Physics 1 - Solving Problems Using Newton's Laws: Ropes and Tension

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After watching our videos on Newton's laws, it's a good time to start looking at how to use these laws to solve physics problems. Today's free Physics 1 lecture begins with a demonstration of tension with a rope. As we know, forces are pushes or pulls. Tension is a stretching or staining force, a good example being the force applied to a rope. The greater the tension, the more force on the rope.

Professor Pollock then shows that if a rope is massless, the net force on it is zero because the force on one end of the rope is equal in magnitude and opposite in direction to the force on the other end of the rope. Whew! You'll see exactly how this works when Prof. Pollock proves it using the F=ma equation from Newton's second law. He'll then demonstrate how pulleys change the direction, but not the magnitude of forces on ropes.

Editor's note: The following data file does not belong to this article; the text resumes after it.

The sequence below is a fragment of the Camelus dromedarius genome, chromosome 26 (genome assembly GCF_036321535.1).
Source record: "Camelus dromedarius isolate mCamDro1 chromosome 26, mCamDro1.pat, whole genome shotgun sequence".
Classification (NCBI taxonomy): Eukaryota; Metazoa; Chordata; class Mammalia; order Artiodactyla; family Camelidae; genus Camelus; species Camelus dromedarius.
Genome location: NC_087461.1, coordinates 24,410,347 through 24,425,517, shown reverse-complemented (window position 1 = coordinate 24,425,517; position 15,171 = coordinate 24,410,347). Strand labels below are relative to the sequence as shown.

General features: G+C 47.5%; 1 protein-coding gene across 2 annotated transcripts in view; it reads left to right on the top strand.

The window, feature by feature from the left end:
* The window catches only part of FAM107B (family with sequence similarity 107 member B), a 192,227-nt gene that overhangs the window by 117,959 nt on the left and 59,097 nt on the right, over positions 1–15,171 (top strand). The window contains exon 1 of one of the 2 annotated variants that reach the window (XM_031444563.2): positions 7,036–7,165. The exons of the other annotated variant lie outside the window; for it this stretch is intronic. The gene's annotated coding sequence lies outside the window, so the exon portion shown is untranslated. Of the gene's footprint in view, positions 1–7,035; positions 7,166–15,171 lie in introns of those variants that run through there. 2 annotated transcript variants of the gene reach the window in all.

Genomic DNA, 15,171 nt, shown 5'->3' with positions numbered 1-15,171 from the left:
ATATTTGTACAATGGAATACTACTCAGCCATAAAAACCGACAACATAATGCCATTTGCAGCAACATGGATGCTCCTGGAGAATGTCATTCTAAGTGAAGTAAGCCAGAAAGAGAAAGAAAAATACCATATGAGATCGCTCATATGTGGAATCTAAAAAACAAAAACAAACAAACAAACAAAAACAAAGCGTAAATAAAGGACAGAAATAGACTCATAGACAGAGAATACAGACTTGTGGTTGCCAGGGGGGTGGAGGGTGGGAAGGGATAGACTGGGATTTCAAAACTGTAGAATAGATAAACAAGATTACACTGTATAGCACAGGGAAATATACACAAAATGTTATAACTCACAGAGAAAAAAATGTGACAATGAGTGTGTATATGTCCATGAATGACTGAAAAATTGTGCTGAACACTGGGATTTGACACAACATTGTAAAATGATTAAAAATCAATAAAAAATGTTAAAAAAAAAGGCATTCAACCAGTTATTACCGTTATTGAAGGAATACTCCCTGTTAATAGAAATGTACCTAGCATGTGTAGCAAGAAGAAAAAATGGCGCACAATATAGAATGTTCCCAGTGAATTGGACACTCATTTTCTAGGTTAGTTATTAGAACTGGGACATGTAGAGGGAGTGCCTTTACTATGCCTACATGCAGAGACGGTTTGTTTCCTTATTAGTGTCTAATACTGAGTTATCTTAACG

Professor Pollock also provides a good method of solving any problem using Newton's second law: drawing a force diagram. Creating a force diagram involves drawing the situation and noting all sources of force on the object.

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This page contains a single entry by April Stockwell published on February 10, 2011 1:14 PM.

Physics 1 - Actions, Reactions, and Newton's Third Law was the previous entry in this blog.

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